1 view (last 30 days)

Show older comments

I have tried in different ways to see what happens to voltage V and gating conductances m, n and h when, at time step x, current I switched from 0 to 0.1, and then at time step x + n it gets back to 0.

This code that I'm posting works: I integrate in chunks and then concatenate the values.

However, this is rather inefficient / not very flexible. Because if I wanted to create another subsection where I change the current to 0.3, then I would have to hard-code everything again. Is there a way to do what I'm doing here, but with more flexibility? E.g. the user specifies how many chunks they want and what values I assumes in those chunks, and the function does it for them. Is the "ODE with Time-Dependent Terms" example that is mentioned in the ode45 documentation a possible alternative?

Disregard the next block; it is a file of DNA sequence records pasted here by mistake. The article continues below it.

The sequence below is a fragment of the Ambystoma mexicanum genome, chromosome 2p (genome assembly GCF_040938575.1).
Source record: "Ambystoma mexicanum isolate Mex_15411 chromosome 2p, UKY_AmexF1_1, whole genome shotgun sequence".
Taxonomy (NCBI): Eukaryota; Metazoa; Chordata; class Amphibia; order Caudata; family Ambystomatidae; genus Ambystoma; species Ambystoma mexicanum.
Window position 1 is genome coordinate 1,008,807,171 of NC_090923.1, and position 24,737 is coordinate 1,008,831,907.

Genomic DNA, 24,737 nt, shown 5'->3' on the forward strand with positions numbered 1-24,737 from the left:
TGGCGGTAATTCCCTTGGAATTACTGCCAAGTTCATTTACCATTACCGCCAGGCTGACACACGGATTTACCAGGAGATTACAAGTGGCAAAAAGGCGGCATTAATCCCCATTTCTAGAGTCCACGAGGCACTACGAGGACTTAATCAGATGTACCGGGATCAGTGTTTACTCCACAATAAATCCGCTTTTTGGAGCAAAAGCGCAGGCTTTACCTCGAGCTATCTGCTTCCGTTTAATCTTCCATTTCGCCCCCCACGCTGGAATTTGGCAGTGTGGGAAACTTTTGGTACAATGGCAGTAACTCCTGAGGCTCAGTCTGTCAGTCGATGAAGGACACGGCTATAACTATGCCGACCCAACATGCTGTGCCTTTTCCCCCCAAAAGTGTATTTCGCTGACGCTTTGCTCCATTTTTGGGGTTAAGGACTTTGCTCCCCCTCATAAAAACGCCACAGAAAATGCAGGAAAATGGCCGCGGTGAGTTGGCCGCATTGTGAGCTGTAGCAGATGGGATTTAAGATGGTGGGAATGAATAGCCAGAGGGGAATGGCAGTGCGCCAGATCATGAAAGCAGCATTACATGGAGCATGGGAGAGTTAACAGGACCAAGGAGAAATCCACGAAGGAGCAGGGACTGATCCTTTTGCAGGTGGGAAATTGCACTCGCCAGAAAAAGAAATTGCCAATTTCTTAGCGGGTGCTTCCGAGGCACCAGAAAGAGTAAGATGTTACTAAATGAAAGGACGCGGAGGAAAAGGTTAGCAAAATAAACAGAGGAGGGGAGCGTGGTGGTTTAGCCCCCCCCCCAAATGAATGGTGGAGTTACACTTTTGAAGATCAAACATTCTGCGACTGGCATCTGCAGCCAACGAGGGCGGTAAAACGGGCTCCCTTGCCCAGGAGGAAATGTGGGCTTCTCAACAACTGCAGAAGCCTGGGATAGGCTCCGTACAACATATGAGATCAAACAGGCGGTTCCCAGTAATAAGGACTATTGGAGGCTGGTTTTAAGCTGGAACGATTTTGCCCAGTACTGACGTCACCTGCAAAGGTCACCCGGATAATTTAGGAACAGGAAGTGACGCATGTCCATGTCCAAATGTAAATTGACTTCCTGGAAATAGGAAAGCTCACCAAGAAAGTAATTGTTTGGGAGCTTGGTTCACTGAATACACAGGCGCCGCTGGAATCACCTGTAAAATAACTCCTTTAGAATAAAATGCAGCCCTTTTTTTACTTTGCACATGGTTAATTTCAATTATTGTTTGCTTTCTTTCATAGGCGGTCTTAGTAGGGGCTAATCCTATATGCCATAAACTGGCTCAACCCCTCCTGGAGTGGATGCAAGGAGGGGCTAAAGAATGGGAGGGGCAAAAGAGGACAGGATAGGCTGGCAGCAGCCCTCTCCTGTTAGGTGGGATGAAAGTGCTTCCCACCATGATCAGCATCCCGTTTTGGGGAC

function ODE_Hodgkin_Huxley (varargin)

%% Initial values

V=-60; % Initial Membrane voltage

m1=alpham(V)/(alpham(V)+betam(V)); % Initial m-value

n1=alphan(V)/(alphan(V)+betan(V)); % Initial n-value

h1=alphah(V)/(alphah(V)+betah(V)); % Initial h-value

y0=[V;m1;n1;h1];

first_current = 0;

second_current = 0.1;

third_current = 0;

%% Time

t0 = 0;

tSwitch1 = 10;

tSwitch2 = 15;

tEnd = 25;

%% Matlab's ode45 function

flag1 = true;

flag2 = false;

flag3 = false;

[time1,V1] = ode45(@ODEMAT, [t0, tSwitch1], y0);

%% Take last value as initial input for next iteration

v2=V1(end,1);

m2=V1(end,2);

n2=V1(end,3);

h2=V1(end,4);

y02=[v2;m2;n2;h2]; % Values for next iteration

%% Matlab's ode45 function

flag1 = false;

flag2 = true;

flag3 = false;

[time2,V2] = ode45(@ODEMAT,[tSwitch1, tSwitch2],y02);

%% Take last value as initial input for next iteration

v3=V2(end,1);

m3=V2(end,2);

n3=V2(end,3);

h3=V2(end,4);

y03=[v3;m3;n3;h3]; % Values for next iteration

%% Matlab's ode45 function

flag1 = false;

flag2 = false;

flag3 = true;

[time3,V3] = ode45(@ODEMAT,[tSwitch2,tEnd],y03);

%% Concatenate values from three iterations

OD = cat(1,V1(:,1),V2(:,1),V3(:,1));

ODm = cat(1,V1(:,2),V2(:,2),V3(:,2));